By Brandon McMahon, Local Democracy Reporter
A clear solution for a flood-prone neighbourhood on the outskirts of Westport will not be known until the government responds to the proposed $45 million business case to protect the town from future floods, residents have been told.
The business case, based upon a 75-25 percent funding split between the government and local ratepayers, includes a $26m protection wall proposed by West Coast Regional Council.
However, residents of Snodgrass Road, on the north edge of the Orowaiti Estuary - badly flooded in the July 2021 disaster - were stunned to learn two months ago that they had been excluded.
The occupants and owners of 34 residences were called into a closed door meeting on Wednesday with the council and the technical experts for the business case.
The hour-long meeting was followed by one-on-one sessions with the specialists.
Afterwards, the council stressed it was not formal "consultation" and was simply to give the neighbourhood background information.
However, Snodgrass Road resident Sarah Lee Smith said the questions they were asked to submit ahead of the meeting had not been adequately addressed.
"I felt they weren't answered - and deflected. I did get a little more hope out of our personal one-one-one meeting with the experts," Smith said.
Joanne Dixon said while there were "some answers" for the 42 questions they submitted, the forum "just ran out of time".
"We thought we were going to the meeting and they would have answers. It didn't really go that way.
"I don't think anyone walked out of there feeling that they got answers."
Dixon said the impact of a small protection wall for Snodgrass and flooding of land further inland and the effect on the residential area on the other side of the Orowaiti Estuary in Westport were canvassed.
The issue of 'sacrificing' Snodgrass Road as a flood plain under the proposed scheme was clarified.
Business case consultant John Hutchings told residents it would be unlikely Snodgrass would become a 'red zone' given it would be precedent setting and "because Westport is a test case," Dixon said.
Smith said a $10m figure touted to work out a solution for lower lying Snodgrass Road properties seemed "paltry" given the amounts spent on consultant fees.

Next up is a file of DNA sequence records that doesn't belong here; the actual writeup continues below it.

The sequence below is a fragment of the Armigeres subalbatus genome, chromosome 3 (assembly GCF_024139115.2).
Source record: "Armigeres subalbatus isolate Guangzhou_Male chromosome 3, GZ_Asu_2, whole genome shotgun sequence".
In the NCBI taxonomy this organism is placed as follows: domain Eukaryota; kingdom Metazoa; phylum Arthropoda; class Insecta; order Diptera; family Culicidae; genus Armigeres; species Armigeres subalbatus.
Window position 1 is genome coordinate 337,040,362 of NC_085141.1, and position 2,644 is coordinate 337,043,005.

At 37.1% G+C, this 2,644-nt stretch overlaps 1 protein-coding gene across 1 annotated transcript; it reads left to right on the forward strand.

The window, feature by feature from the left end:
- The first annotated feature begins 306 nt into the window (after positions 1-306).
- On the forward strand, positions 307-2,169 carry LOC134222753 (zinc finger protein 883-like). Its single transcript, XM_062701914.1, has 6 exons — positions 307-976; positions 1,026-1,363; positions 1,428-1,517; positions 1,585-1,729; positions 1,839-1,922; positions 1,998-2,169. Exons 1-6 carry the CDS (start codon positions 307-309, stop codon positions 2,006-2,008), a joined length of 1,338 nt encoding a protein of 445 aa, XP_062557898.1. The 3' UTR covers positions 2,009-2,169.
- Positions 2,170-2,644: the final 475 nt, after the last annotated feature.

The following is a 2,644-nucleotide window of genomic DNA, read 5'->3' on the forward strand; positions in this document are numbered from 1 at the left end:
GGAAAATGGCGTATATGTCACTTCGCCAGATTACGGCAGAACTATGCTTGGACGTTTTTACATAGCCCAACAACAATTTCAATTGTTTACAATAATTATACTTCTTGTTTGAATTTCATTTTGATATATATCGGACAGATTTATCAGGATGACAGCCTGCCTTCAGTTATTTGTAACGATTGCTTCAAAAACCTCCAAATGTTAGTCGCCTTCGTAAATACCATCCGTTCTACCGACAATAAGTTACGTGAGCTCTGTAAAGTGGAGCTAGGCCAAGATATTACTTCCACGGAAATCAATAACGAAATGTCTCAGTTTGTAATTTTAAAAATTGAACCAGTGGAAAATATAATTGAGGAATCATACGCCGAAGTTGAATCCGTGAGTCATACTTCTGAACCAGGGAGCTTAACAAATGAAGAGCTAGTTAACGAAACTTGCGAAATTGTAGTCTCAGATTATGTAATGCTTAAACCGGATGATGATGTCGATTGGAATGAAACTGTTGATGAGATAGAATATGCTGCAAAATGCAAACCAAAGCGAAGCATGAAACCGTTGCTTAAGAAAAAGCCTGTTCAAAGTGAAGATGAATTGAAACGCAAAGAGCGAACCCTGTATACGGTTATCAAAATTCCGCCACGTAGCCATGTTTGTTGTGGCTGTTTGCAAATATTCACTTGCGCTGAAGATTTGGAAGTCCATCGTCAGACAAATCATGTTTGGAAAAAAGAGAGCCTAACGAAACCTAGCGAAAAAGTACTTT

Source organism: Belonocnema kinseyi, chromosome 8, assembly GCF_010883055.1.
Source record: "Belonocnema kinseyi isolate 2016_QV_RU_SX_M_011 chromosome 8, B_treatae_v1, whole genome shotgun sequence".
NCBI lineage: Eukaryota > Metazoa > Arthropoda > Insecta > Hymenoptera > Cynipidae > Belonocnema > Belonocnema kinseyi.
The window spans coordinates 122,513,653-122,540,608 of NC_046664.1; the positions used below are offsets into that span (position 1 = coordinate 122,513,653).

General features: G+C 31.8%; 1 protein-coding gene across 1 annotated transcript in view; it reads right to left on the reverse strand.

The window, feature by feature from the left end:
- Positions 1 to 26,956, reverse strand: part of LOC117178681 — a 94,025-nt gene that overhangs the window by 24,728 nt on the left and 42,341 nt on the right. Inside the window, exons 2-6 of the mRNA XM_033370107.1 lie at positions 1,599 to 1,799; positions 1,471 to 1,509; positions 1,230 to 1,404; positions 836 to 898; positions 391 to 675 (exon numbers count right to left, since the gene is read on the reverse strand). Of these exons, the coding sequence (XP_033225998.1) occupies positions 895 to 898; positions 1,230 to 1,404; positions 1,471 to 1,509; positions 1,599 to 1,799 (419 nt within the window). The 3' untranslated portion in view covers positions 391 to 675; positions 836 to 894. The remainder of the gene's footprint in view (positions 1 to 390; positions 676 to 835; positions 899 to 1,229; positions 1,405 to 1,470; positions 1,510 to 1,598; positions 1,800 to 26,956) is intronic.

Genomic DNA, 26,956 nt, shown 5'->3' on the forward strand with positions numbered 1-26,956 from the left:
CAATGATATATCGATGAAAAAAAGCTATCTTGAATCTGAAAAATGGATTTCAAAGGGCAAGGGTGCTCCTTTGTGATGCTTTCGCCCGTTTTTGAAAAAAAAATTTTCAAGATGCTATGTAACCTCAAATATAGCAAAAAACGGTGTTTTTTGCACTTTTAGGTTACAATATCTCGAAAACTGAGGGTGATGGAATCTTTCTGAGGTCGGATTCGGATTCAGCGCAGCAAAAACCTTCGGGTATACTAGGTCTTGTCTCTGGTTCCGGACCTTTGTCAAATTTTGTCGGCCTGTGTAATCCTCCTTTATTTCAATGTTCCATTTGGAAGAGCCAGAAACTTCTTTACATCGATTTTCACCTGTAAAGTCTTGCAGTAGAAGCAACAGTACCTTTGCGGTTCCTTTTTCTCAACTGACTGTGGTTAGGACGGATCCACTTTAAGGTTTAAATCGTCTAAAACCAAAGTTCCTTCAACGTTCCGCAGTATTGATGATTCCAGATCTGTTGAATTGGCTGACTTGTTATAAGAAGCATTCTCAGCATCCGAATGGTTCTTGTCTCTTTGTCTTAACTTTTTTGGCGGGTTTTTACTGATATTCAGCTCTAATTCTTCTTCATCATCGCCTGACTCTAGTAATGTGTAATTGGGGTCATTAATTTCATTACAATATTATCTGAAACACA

Meantime, people were still waiting.
"They're saying give us three months, but there is no strict rule it's going to be three months."
Those in the low lying portions were advised to collaborate for a bund scheme and apply for consent - but at this stage they would still have to pay.
Smith said they heard the proposed $26m floodbank for Westport could actually make flooding in Snodgrass worse, by up to 20cm more than the 2021
"The walls they are going to put around the Buller banks will allow more water to run around Snodgrass."
People were still dealing with the flood impact of a year ago - about 1.8m of water through her house alone - and needed to get on with their lives.
"We need somewhere to live. Those that have a massive mortgage like myself have go to ahead and let the insurance fix my house. All we can really do is go ahead for the rebuild plans ... and hope for the best," Smith said.
Council strategy and communications manager Nichola Costley said the meeting was simply intended to "background" Snodgrass Road residents.
"The proposal that's gone to central government is a proposal at this point. Depending on those outcomes, we'll know how much money is available then we can do the community consultation," Costley said.
She acknowledged Snodgrass residents had a "a tricky situation to work through".
The questions received by the council prior to the meeting had been useful and were used as the basis of the talk by the technical specialists.
Local Democracy Reporting is Public Interest Journalism funded through NZ On Air